Sponsorship efforts are being made to shrink the gender gap in top positions for women in insurance and financial services.
Though there has been an increase in the number of women in insurance and financial services professions, they continue to remain under-represented among the higher management and executives of their organizations.
At least two companies – Aon P.L.C. and Chartis Inc. – have now announced that they are making efforts to change that fact. What they have noted, according to the managing director of Chicago-based Aon Risk Solutions, Carol Murphy, is that the majority of women who reach the level of middle-management never seem to move up from that point. Murphy says that this is largely because their organizations do not have adequate sponsorships.
Murphy spoke about women in insurance and financial services at the Risk & Insurance Management Society Inc. conference.
The session in which Murphy participated was called “Women’s Leadership in Risk and Insurance”, at the conference which was held in Philadelphia. Within her segment, Murphy cited the “Women in the Economy” report from 2011, which was created by McKinsey & Co. Based on its data, she said that “there is a huge drop-off between middle management and senior management.”
The report cited by Murphy showed that less than 3 percent of the CEOs of the firms in the Fortune 500 are women. It also indicated that while at entry level of corporate jobs, women make up 53 percent of the workers, by the time the executive-committee level is reached, their numbers plummet to 14 percent.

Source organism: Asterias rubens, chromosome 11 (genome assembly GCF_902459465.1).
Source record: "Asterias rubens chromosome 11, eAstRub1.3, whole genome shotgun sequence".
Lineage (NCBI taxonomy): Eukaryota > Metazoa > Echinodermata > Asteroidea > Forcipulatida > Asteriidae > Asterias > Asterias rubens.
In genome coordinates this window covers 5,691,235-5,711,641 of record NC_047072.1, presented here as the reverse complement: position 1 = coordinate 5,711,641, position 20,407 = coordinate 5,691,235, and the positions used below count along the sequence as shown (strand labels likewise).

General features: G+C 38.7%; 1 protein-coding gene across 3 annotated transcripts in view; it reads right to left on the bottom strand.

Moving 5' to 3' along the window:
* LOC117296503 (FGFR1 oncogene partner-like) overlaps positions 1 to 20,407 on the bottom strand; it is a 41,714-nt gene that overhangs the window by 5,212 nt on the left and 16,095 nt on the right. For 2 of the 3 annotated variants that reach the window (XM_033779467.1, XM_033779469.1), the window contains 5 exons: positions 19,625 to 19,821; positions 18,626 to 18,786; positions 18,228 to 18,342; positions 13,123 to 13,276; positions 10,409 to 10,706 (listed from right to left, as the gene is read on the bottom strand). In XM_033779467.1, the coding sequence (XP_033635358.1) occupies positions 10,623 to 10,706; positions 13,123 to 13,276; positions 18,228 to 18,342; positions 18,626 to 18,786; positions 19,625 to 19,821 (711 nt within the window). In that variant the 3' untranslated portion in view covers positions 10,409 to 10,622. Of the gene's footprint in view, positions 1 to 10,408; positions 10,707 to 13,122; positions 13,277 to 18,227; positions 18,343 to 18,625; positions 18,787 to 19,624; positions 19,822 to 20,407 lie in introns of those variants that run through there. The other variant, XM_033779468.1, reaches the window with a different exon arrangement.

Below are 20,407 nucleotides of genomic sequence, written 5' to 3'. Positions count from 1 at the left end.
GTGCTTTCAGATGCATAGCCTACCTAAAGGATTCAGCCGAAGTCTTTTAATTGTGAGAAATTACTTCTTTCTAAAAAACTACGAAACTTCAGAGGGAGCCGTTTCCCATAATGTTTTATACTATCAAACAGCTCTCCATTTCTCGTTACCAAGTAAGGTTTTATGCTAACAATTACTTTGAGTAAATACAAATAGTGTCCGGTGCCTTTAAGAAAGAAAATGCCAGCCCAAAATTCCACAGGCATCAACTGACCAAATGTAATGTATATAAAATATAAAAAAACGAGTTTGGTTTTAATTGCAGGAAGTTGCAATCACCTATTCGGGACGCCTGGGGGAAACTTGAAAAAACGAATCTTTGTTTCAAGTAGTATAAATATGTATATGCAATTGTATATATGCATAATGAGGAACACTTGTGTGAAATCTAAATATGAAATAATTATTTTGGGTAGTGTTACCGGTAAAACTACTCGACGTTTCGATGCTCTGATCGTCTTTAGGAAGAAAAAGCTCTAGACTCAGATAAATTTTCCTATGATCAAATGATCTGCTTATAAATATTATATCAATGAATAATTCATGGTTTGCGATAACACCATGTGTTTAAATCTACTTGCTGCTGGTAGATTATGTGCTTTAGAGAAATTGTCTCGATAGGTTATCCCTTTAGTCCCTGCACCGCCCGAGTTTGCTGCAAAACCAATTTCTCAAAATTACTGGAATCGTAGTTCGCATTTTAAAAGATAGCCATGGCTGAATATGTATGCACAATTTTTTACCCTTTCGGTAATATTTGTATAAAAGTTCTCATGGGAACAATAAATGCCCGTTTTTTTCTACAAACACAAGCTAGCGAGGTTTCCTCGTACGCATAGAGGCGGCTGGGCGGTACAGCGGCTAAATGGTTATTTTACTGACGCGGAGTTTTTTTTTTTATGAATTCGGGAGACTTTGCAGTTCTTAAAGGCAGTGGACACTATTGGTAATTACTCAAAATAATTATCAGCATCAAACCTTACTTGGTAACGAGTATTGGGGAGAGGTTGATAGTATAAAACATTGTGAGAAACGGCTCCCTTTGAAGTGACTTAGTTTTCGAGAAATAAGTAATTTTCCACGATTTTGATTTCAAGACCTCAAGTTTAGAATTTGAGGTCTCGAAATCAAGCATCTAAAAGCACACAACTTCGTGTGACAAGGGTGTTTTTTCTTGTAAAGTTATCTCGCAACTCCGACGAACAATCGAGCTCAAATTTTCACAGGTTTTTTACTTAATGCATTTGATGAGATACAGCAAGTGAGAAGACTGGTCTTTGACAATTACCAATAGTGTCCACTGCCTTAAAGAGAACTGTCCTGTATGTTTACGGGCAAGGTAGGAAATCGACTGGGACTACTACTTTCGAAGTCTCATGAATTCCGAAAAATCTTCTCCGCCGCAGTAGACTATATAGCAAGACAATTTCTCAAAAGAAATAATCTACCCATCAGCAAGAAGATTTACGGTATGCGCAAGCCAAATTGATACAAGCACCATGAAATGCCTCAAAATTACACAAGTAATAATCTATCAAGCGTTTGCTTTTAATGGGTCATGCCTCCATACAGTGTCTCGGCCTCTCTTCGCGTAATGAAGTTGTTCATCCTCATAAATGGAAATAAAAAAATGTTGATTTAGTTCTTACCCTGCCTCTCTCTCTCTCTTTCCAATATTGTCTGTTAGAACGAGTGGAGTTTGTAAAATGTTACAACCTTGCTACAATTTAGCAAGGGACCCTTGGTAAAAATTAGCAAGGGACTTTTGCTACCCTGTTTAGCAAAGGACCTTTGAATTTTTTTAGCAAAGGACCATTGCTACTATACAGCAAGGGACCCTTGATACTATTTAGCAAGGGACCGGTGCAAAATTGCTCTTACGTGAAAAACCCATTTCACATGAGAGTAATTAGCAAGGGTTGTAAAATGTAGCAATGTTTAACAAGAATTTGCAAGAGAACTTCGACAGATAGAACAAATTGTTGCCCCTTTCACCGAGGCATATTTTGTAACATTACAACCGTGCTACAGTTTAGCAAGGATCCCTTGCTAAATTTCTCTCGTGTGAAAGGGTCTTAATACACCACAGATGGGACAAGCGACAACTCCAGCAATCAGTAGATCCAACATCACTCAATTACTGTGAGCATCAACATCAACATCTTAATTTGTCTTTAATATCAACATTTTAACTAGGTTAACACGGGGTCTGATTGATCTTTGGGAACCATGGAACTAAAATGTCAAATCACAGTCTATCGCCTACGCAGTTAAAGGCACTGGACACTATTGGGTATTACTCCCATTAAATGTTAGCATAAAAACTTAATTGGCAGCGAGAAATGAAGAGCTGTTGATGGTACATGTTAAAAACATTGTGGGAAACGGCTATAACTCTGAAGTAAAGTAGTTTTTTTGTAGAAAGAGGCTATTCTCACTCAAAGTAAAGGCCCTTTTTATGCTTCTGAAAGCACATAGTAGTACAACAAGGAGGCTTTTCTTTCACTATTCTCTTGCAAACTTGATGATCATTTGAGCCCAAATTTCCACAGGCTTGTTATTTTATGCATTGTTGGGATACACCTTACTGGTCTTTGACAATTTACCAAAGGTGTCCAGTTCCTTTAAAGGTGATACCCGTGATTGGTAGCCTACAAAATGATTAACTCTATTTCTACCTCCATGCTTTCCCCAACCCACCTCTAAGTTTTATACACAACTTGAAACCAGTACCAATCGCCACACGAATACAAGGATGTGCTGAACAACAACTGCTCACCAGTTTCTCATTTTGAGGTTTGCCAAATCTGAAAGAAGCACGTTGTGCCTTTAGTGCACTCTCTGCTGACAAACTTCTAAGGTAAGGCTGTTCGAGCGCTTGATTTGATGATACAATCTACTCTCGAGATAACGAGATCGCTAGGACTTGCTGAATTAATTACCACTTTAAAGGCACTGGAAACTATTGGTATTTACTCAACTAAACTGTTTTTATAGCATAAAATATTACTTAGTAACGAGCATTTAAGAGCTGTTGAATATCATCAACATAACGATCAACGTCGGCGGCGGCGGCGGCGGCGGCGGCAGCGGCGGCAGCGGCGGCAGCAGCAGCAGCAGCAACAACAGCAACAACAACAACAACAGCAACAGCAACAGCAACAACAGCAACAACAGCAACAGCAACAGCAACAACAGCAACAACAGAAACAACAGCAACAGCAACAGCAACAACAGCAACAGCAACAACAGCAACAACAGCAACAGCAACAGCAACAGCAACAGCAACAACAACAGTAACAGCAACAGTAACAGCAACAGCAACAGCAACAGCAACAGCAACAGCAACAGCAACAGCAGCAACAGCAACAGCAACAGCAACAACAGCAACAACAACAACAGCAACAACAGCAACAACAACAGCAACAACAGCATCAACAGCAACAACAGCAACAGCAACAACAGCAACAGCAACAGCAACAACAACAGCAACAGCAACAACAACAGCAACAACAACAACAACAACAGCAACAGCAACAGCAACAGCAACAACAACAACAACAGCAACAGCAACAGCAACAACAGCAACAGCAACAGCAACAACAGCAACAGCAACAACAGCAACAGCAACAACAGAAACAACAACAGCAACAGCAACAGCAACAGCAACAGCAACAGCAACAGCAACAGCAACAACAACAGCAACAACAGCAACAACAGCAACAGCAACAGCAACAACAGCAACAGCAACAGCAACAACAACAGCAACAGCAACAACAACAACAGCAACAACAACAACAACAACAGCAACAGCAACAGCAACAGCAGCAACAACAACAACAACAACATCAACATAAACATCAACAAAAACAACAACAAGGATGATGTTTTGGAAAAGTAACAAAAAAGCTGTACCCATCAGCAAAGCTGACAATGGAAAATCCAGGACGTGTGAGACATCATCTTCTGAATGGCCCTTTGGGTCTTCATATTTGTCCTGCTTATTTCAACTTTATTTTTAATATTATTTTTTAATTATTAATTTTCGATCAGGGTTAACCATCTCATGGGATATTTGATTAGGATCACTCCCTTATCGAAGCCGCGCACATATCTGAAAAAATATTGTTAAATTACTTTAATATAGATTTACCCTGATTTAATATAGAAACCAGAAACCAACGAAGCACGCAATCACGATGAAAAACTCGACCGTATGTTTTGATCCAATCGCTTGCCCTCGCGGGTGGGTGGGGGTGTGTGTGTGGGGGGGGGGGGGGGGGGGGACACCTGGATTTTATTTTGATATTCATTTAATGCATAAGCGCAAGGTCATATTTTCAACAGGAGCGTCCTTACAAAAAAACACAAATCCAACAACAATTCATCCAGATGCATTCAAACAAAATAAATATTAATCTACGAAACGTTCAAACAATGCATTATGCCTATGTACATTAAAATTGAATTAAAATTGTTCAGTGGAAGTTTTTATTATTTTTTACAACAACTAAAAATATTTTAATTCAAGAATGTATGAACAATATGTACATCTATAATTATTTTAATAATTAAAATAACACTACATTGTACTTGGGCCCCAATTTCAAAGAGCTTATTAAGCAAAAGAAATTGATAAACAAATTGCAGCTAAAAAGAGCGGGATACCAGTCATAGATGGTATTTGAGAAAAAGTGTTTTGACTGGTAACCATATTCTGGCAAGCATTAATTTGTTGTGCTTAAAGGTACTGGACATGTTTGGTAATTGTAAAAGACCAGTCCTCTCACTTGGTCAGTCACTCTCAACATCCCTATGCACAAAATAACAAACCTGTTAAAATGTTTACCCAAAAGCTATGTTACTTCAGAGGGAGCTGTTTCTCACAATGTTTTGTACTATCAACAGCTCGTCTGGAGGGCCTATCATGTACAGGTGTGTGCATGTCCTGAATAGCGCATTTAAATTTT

Murphy believes that the solution to this problem is that middle management women in insurance and financial services must be actively sponsored, to assist them in achieving that next step up. This is also important, says Murphy, as:
“So many of our customers are women, it helps to have that diversity of thought.”
Chartis, an insurer based in New York, is also making an effort to help a larger number of women to achieve leadership positions by establishing an Executive Diversity Council and a Talent-Steering Committee. These two programs are meant to form development plans for women in insurance and financial services who have potential and the qualifications to climb the corporate ladder.